Musical historian shares songs in Goldstone

East coast native Peter Boyer warmed the hearts of the audience at Goldstone United Church on one of the coldest nights of winter.

Boyer, an award-winning folk song writer and singer, shared his talents during his presentation Canadian History in Song on Feb. 2. The event was sponsored by The Mapleton Historical Society.

Now retired, Boyer spends his time singing and story telling in different venues across Ontario. He is a member of the folk group Same Latitude as Rome. The group decided on the name because its home, Essex County, is at the same latitude as Rome.

From a young age, Boyer enjoyed different types of music but chose to focus on folk music. Most of his childhood school days were spent staring out the classroom window imagining what sport he would play next, instead of focusing on history lessons. The love of folk music changed his outlook on history. He now enjoys sharing the history behind his songs with an audience.

“Folk music is the oral tradition for history. There are so many interesting people and the things they did in history, need to be put into song before they are lost to the next generation,” said Boyer. “We need to educate our youth before everything gets forgotten.”

Folk Songs of Canada, written by Edith Fulton Fowke, is a valuable tool in Boyer’s writing. If he cannot find a song about the topic he has chosen in this book, he composes his own. He goes on to explain that if it’s not in the book, it’s probably not written.

The War of 1812 captured Boyer’s interest. Very few songs were written about the land and sea battles that occurred during this war. After extensive research, Boyer produced a CD, 1812: A Story in Song.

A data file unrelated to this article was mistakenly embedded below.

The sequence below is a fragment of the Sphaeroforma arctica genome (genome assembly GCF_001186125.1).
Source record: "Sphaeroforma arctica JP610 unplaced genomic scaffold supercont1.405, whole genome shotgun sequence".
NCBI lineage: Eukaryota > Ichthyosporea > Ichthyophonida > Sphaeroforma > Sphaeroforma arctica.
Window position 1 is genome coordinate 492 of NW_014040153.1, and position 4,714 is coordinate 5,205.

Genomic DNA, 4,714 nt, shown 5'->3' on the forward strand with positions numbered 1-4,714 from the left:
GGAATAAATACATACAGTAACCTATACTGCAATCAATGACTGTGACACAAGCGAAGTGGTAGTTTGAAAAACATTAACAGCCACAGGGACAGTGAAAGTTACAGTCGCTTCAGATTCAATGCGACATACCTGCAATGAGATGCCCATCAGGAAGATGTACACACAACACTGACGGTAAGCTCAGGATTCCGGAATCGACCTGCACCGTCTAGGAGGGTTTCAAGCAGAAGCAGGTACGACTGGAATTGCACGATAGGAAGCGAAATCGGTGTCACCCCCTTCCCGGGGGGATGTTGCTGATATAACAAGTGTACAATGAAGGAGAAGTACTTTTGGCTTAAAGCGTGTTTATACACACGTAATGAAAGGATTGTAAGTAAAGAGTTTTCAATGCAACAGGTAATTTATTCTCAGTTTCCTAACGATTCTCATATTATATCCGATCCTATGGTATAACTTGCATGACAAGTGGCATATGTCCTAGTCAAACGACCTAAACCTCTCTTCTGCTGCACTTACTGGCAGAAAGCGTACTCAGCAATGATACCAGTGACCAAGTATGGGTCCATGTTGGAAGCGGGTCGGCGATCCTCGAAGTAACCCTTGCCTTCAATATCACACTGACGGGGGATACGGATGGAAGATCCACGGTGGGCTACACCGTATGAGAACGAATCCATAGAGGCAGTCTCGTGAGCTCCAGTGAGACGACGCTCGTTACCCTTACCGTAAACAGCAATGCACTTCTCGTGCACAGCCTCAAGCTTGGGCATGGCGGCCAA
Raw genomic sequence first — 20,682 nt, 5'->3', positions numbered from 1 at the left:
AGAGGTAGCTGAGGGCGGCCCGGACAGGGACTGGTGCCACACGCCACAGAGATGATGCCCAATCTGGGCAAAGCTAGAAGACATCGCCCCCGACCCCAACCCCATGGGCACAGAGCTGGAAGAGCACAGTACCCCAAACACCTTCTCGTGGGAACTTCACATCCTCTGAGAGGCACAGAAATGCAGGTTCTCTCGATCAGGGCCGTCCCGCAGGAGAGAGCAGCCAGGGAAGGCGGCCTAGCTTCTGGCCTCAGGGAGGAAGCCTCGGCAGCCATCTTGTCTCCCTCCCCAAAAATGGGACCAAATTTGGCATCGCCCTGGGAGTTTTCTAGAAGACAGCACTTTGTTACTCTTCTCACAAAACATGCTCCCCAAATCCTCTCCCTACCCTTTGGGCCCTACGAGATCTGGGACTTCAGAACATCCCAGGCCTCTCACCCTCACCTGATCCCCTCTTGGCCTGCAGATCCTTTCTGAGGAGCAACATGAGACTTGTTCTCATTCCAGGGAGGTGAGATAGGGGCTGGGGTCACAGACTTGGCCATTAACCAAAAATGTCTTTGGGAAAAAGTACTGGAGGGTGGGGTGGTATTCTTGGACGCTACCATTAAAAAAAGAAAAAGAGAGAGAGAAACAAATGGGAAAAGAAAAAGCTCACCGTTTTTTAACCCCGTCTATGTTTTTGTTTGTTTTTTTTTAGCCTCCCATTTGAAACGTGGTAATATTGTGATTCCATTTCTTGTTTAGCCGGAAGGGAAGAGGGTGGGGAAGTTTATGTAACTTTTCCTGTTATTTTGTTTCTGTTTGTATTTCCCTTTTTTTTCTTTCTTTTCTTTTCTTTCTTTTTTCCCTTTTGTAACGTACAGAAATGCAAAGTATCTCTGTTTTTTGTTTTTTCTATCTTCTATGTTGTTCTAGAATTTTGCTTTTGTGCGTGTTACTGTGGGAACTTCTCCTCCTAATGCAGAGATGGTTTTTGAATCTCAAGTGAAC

Boyer’s songs  have focused on Canadian historical figures from the well-known Louis Riel to little-known Thomas Darcy McGee, one of two Canadian politicians assassinated in Canada.

David Thompson immigrated to Canada in 1784 at the age of 14. A self-taught surveyor, he surveyed the whole country with his wife and children, three times.

In 1905, the first train robber in Canadian history, American Bill Miner, robbed a  CPR train in British Columbia. His take of $50,000 lead him to a career as a train robber. An expert horseman, Miner knew how to jump from a horse onto   a moving train. Once on board, Miner  removed the passengers and employees and emptied the train’s safe of its contents. Some believe he coined the phrase “hands up” and was considered to be a modern day Robin Hood of sorts, as he put the safety of the passengers and crew first and did not rob them of their money or possessions.

Boyer recently won an award from Folk Music Ontario, Songs From The Heart 2014 competition. His composition Song For Louis Riel won in the political category.

Boyer’s new CD Early Days will debut  in the coming months at the Elora Centre for the Arts and The Wellington County Museum.

Boyer’s music is available on iTunes and by emailing Boyer at